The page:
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In hím, undaunted, we'n confide; Imperial city lies.
2,3 Though earth were from her centre 3 God in her palaces is known;

His presence is her guard :
And mountains in the ocean lost, 4 Confed'rate kings withdrew their

Torn peace-meal by the roaring tide. siege,
4 A gentler stream with gladness still And of success despaird.
The city of our Lord shali fill,

5 They view'd her walls, admir'd, and The royal seat of God most high:

fled, 3 God dwells in Sion, whose fair tow'rs With grief and terror struck ; Shall mock th’assaults of earthly pow'rs, 6 like women, whom the sudden pangs

While his Almighty aid is nigh. Of travail had o'ertook.
6 In tumults when the heathen rag?d, 7 No wretched crew of mariners
And kingdoms war against us wag'd, Appear like them forlorn,
He thunder'd, and dispers'd their When fleets from Tarshish' 'wealthy

7 The Lord of hosts conducts our arms, By eastern winds are torn.
Our tow'r of refuge in alarms,

8 In Sion we have seen perform'd Our fathers' Guardian-God and ours. A work that was foretold, 3 Come, see the wonders he hath In pledge that God, for times to come, wrought,

his city will uphold. On earth what'desolation brought ; 9 Not in our fortresses and walls

How he has calm'd the jarring world: Did we, o God, confide; 9 He broke the warlike spear and bow; But on the temple fix'd our hopes, With them their thund'ring chariot too In which thou dost reside.

Into devouring fames were hurl'd. 10 According to thy sov'reign name, 10 Submit to God's Almighty sway; Thy praise through earth extends; For bim the heathen shall obey, Thy pow'rful arm, as justice guides,

And earth her Sov'reign Lord confess: Chastises or defends. 11 The God of hosts conducts our arms, 11 Let Sion's mount with joy resound; Our tow'r of refuge in alarms,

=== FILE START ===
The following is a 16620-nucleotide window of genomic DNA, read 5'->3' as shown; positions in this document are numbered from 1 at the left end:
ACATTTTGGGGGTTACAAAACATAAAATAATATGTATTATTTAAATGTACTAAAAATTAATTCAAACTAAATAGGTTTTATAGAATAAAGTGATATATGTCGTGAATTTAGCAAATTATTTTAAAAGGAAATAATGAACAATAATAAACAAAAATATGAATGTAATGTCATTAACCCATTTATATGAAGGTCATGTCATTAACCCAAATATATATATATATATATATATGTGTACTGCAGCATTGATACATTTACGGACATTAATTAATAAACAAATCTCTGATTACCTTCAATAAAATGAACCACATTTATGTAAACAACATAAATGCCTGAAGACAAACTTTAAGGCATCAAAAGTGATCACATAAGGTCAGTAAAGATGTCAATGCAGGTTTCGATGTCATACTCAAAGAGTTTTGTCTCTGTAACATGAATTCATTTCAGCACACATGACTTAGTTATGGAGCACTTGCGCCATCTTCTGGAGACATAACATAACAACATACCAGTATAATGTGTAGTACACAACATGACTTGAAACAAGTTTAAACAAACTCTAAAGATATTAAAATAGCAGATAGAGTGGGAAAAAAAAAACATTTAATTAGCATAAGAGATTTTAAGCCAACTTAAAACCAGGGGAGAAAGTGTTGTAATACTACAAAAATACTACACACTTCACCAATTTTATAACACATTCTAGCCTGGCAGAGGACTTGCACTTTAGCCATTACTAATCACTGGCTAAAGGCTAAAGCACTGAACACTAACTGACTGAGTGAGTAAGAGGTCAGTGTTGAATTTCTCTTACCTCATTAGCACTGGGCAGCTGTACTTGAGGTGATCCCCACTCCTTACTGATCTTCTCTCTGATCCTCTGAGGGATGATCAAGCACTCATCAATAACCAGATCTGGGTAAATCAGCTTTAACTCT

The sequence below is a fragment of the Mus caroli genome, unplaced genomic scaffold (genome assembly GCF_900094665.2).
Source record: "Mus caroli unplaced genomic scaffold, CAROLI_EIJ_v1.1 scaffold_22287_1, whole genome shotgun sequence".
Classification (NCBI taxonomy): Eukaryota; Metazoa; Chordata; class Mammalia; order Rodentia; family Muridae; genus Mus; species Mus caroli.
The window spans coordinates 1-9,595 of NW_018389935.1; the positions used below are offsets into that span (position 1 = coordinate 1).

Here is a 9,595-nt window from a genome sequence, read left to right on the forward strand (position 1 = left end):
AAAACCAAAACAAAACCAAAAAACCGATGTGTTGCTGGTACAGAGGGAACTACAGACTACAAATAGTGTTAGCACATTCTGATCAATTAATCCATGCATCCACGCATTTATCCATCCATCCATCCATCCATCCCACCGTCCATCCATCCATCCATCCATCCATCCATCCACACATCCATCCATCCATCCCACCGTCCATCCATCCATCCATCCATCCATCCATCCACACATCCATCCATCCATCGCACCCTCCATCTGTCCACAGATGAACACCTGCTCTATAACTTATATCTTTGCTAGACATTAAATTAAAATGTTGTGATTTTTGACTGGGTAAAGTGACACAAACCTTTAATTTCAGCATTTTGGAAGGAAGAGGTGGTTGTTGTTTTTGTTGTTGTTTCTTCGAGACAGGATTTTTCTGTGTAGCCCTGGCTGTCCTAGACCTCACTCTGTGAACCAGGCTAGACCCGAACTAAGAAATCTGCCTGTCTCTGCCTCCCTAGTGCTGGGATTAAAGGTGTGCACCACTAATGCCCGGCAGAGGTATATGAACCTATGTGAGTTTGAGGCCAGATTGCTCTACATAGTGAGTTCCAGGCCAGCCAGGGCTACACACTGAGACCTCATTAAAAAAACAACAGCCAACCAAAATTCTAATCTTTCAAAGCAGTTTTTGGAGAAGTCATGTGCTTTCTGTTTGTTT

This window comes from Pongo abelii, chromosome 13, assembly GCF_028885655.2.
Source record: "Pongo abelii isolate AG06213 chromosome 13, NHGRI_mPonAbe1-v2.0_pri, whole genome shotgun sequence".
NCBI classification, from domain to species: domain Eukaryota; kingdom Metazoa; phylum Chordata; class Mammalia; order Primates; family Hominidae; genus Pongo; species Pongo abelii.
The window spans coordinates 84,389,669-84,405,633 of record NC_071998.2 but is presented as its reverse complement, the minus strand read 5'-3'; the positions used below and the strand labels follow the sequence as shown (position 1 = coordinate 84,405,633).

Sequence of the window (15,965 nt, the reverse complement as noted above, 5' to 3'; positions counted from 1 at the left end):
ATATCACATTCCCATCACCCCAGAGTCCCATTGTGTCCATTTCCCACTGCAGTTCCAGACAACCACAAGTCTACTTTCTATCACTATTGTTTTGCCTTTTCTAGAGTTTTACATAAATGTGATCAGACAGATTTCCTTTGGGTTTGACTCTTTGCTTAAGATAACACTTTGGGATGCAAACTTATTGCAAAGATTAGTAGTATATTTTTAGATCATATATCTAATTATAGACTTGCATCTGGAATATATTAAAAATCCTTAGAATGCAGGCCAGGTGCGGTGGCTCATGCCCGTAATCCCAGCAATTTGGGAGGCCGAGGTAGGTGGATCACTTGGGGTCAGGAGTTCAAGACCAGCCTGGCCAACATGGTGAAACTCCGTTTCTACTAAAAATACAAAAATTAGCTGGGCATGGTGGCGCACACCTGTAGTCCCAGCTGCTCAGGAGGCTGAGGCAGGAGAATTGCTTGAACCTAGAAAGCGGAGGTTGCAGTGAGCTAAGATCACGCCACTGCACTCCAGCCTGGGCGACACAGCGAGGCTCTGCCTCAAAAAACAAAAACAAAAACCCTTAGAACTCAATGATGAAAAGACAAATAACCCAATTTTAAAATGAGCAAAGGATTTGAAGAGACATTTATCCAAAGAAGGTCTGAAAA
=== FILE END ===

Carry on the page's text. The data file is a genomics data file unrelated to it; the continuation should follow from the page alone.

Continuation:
Her daughters all be taught
As to our fathers in distress.

In songs his judgments to extol,

Who this deliv'rance wrought.
O And ye people, clap your hands, 12 Compass her walls in solemn pomp:

And with triumphant voices sing ; Your eyes quite round her cast; No force the mighty Pow'r withstands Count all her tow'rs, and see if there of God, the universal King.

You find one stone displac'd.
3, 4 He shall opposing nations quell, 13 Her forts and palaces survey ;

And with success our battles fight; Observe their order well;
Shall fix the place where we must dwell, That, with assurance, to your heirs

The pride of Jacob, his delight. His wonders you may tell. 5, 6 God is gone up, our Lord and King, 14 This God is ours, and will be ours, With shouts of joy, and trumpets' Whilst we in him confide; sound,

Who, as he has preserv'd us now,
To him repeated praises sing,

Till death will be our guide.
And let the cheerful song rebound.

PSALM XLIX. 7,8 Your utmost skill in praise be shown,

And my instruction hear; And spreads his sway o'er heathen Let bigh and low, and rich and poor, lands.

With joint consent give ear. 9 Our chiefs and tribes that far from 3 My mouth, with sacred wisdom fill’d, hence

Shall good advice impart;
To serve the God of Abr'am came,

The sound result of prudent thoughts,
Found him their constant sure defence : Digested in my heart.
How great and glorious is his name ! 4 To parables of weighty sense

I wil my ear incline;
TÆLord, the only God, is great, Whilst to my tuneful harp I sing

Dark words of deep design.
In Sion, on whose happy mount, 5 Why should my courage fail in imes
His sacred trope is rais'de

cf danger and of doubt,

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For him who all the world commands, L Emal htbeinistracinia.World attend,